This will be a much shorter blog post than usual (lucky you!) as it was just a one day work week at Naval Yachts this week with them being closed from Nov. 3-10. However, as usual there was still some very exciting new developments and new arrivals this past week that both Christine and I are anxious to share with you. The theme this week seemed to be about “mounting” new items that have just been delivered such as mounts for pumps & alternators, mounting computers and mounting/installing glass walls and doors in the showers. Without further drivel from me, please grab a comfy chair and a good beverage and come along for this week’s Show & Tell here in Möbius.World.
SHOWERS: Works of Art & Engineering
I’ve been showing you for many months the progress in building the Heads and Showers in the Guest and Master Cabins and our extensive use of glass in both. This week all these glass panels were delivered to Naval Yachts so we can finally show you what the real thing looks like although you will have to wait for another week or two to see them fully installed aboard.
For those that are new here or don’t remember, here is a quick rendering of the Master Cabin from the perspective standing in the Entryway door looking forward towards the Bow. Note the two glass plate walls that form the corner of the Shower in the background of this render.
Switching locations, here is what it looks like when standing front and center in the Master Cabin looking Aft with the etched glass Shower wall corner in the foreground on the Right.
We are SO grateful to be surrounded by so many talented family and friends who very generously and excitedly want to apply their many talents to features inside of Möbius. Here is one of the best examples; our dear friend Sherry Cooper in her AbFab apartment in downtown Vancouver B.C. working with us on the graphic designs to be etched into those glass corner wall panels.
I have known Sherry and her husband Rick since we were teaching High School together on the Canadian jet fighter base in Baden Baden Germany in 1980-84 and to say that Sherry is talented is about as big of an understatement as I know how to make.
To find out more about Sherry and see what I meant check out her other works HERE and HERE as well as her Instagram page HERE.
Christine and I worked with Sherry to describe as best we could what we wanted to achiever with these etched patterns which was things such as a marine/nautical theme, a taste of First Nation people’s art from the British Columbia area we know and love and to have all this captured in a somewhat abstract and ethereal way.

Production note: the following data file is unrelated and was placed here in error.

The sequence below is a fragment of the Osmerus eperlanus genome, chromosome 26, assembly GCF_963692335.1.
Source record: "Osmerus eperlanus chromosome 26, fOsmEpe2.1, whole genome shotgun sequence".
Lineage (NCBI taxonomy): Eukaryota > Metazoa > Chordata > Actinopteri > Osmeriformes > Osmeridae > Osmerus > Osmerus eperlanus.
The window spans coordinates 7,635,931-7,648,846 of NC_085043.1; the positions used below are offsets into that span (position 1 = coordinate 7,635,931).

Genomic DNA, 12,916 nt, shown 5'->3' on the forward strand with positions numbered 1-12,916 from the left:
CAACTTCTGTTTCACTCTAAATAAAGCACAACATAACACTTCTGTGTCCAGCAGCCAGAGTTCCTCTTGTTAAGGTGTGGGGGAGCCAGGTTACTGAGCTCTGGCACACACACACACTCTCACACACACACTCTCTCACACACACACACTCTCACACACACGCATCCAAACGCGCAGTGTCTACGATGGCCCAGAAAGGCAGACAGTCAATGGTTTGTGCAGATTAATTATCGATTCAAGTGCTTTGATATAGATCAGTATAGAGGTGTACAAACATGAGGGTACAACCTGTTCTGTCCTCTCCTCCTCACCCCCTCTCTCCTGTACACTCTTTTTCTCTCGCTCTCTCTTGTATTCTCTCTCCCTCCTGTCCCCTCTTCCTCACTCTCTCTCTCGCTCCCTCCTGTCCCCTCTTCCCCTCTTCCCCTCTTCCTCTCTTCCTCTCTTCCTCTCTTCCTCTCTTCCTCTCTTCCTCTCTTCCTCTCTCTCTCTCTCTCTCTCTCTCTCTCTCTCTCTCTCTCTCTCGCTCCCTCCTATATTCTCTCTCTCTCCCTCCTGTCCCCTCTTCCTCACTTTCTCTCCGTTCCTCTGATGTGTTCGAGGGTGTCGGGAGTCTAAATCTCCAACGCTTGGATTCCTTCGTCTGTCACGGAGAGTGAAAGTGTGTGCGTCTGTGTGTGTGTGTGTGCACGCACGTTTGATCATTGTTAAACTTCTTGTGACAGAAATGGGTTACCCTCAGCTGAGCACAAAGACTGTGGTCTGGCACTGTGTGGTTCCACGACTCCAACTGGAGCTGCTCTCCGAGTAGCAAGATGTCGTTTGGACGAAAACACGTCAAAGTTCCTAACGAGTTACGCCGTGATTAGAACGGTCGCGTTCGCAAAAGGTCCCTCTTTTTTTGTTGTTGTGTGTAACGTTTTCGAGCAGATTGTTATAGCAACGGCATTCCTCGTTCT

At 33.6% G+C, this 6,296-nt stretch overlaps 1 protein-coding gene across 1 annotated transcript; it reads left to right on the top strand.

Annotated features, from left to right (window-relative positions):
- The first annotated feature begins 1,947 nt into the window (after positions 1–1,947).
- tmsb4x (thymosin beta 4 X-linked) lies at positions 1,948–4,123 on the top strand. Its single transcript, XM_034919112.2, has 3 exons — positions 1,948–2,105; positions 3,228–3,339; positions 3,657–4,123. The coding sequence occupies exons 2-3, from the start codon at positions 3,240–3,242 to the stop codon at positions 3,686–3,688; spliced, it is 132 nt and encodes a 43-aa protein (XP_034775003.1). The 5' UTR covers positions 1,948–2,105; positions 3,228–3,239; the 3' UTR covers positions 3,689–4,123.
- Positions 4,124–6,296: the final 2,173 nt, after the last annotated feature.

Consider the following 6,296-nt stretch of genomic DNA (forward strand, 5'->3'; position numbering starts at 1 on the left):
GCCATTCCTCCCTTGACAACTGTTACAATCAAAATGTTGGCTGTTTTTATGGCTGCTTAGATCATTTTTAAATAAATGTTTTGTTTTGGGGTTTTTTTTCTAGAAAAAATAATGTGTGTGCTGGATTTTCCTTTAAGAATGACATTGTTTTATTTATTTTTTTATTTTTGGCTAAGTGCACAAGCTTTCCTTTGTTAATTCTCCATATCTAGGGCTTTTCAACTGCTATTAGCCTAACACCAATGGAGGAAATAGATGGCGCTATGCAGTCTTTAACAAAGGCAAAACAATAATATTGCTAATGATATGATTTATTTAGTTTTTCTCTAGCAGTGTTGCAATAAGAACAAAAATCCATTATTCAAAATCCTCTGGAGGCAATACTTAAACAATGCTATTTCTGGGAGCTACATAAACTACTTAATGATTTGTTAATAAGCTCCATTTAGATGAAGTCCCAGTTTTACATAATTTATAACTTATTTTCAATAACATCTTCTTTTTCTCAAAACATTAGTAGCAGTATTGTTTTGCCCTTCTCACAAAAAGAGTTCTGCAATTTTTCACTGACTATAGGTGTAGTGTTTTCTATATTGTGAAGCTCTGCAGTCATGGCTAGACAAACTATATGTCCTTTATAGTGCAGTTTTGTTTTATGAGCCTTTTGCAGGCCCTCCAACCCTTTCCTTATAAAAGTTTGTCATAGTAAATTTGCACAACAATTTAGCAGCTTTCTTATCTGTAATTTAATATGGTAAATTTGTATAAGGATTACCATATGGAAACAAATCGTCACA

This is what Sherry came up with and we think the nailed it! A perfect example of our favorite Goldilocks; just right, just for us type of result.
The sketches above are relatively small hand sketches and we needed to transmogrify these into much larger sizes and be in a CAD/CNC format for the etching work to be done. Hakan, one of our former Team Möbius members took on this task and created these two Vector based files in AutoCAD which we then sent to the glass etching company.
The etching company used these vector files to CNC cut these shapes into white peel & stick vinyl which they then attached to the two glass panels and sent us this photo on WhatsApp to make sure this was what we wanted and then they went ahead and did the etching.
Here are the finished panels that were just delivered with all the other glass panels stacked on top and set onto a table below Möbius for now as they await being carried onboard to be installed.
To give you a bit better idea of what these etched panels actually look like, I slid the glass stacked on top off to the side a bit to shoot this for you and give you a bit better sense of the real thing.
Thank you SO much Sherry! We LOVE what you’ve done and we can’t wait for you and Rick to come join us and take over the Master Cabin so you can shower within your own “walls of art”.
Back in the Guest Cabin we are keeping it a bit simpler with “just” a plain glass door for the Guest Shower that you can see in the stack of glass above and will also soon be installed.
Boat Computer #2
We need plenty of computer muscle to power all the sophisticated navigation software, equipment, monitoring and multiple monitors we have onboard the Good Ship Möbius and so Christine has been busy researching, specifying, ordering and building our two Boat Computers. She finished our primary PC a few months ago and this week the 2nd Boat Computer arrived from the US.